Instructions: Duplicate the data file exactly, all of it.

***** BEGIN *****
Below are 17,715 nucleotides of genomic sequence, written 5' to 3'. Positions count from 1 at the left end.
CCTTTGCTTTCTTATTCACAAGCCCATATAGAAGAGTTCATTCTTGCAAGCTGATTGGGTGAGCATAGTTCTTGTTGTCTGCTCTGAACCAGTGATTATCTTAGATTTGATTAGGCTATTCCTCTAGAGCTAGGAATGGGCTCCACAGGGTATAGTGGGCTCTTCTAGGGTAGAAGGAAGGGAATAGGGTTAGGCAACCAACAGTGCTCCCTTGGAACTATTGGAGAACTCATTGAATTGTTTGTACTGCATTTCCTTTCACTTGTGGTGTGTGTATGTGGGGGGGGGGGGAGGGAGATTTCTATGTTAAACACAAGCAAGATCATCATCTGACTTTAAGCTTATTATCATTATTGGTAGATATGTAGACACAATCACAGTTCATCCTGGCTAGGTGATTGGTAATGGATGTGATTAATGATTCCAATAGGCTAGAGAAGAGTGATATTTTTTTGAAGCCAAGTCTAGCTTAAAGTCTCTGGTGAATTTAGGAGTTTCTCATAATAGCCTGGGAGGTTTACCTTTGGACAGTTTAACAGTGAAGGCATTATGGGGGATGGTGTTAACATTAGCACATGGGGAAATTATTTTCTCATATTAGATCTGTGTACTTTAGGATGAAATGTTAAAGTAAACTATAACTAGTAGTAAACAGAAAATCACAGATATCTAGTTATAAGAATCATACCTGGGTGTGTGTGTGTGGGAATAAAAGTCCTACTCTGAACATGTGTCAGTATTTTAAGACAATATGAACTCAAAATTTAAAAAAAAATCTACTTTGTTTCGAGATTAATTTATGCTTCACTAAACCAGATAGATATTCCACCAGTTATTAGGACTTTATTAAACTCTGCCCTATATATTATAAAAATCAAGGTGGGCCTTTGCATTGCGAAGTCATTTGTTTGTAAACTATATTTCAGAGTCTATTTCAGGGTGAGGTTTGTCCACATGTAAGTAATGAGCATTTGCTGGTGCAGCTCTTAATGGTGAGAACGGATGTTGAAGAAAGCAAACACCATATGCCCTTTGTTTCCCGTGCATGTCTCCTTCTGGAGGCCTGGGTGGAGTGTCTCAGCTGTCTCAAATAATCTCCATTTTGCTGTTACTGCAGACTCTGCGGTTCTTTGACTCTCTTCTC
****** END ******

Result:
Below are 17,715 nucleotides of genomic sequence, written 5' to 3'. Positions count from 1 at the left end.
CCTTTGCTTTCTTATTCACAAGCCCATATAGAAGAGTTCATTCTTGCAAGCTGATTGGGTGAGCATAGTTCTTGTTGTCTGCTCTGAACCAGTGATTATCTTAGATTTGATTAGGCTATTCCTCTAGAGCTAGGAATGGGCTCCACAGGGTATAGTGGGCTCTTCTAGGGTAGAAGGAAGGGAATAGGGTTAGGCAACCAACAGTGCTCCCTTGGAACTATTGGAGAACTCATTGAATTGTTTGTACTGCATTTCCTTTCACTTGTGGTGTGTGTATGTGGGGGGGGGGGGAGGGAGATTTCTATGTTAAACACAAGCAAGATCATCATCTGACTTTAAGCTTATTATCATTATTGGTAGATATGTAGACACAATCACAGTTCATCCTGGCTAGGTGATTGGTAATGGATGTGATTAATGATTCCAATAGGCTAGAGAAGAGTGATATTTTTTTGAAGCCAAGTCTAGCTTAAAGTCTCTGGTGAATTTAGGAGTTTCTCATAATAGCCTGGGAGGTTTACCTTTGGACAGTTTAACAGTGAAGGCATTATGGGGGATGGTGTTAACATTAGCACATGGGGAAATTATTTTCTCATATTAGATCTGTGTACTTTAGGATGAAATGTTAAAGTAAACTATAACTAGTAGTAAACAGAAAATCACAGATATCTAGTTATAAGAATCATACCTGGGTGTGTGTGTGTGGGAATAAAAGTCCTACTCTGAACATGTGTCAGTATTTTAAGACAATATGAACTCAAAATTTAAAAAAAAATCTACTTTGTTTCGAGATTAATTTATGCTTCACTAAACCAGATAGATATTCCACCAGTTATTAGGACTTTATTAAACTCTGCCCTATATATTATAAAAATCAAGGTGGGCCTTTGCATTGCGAAGTCATTTGTTTGTAAACTATATTTCAGAGTCTATTTCAGGGTGAGGTTTGTCCACATGTAAGTAATGAGCATTTGCTGGTGCAGCTCTTAATGGTGAGAACGGATGTTGAAGAAAGCAAACACCATATGCCCTTTGTTTCCCGTGCATGTCTCCTTCTGGAGGCCTGGGTGGAGTGTCTCAGCTGTCTCAAATAATCTCCATTTTGCTGTTACTGCAGACTCTGCGGTTCTTTGACTCTCTTCTC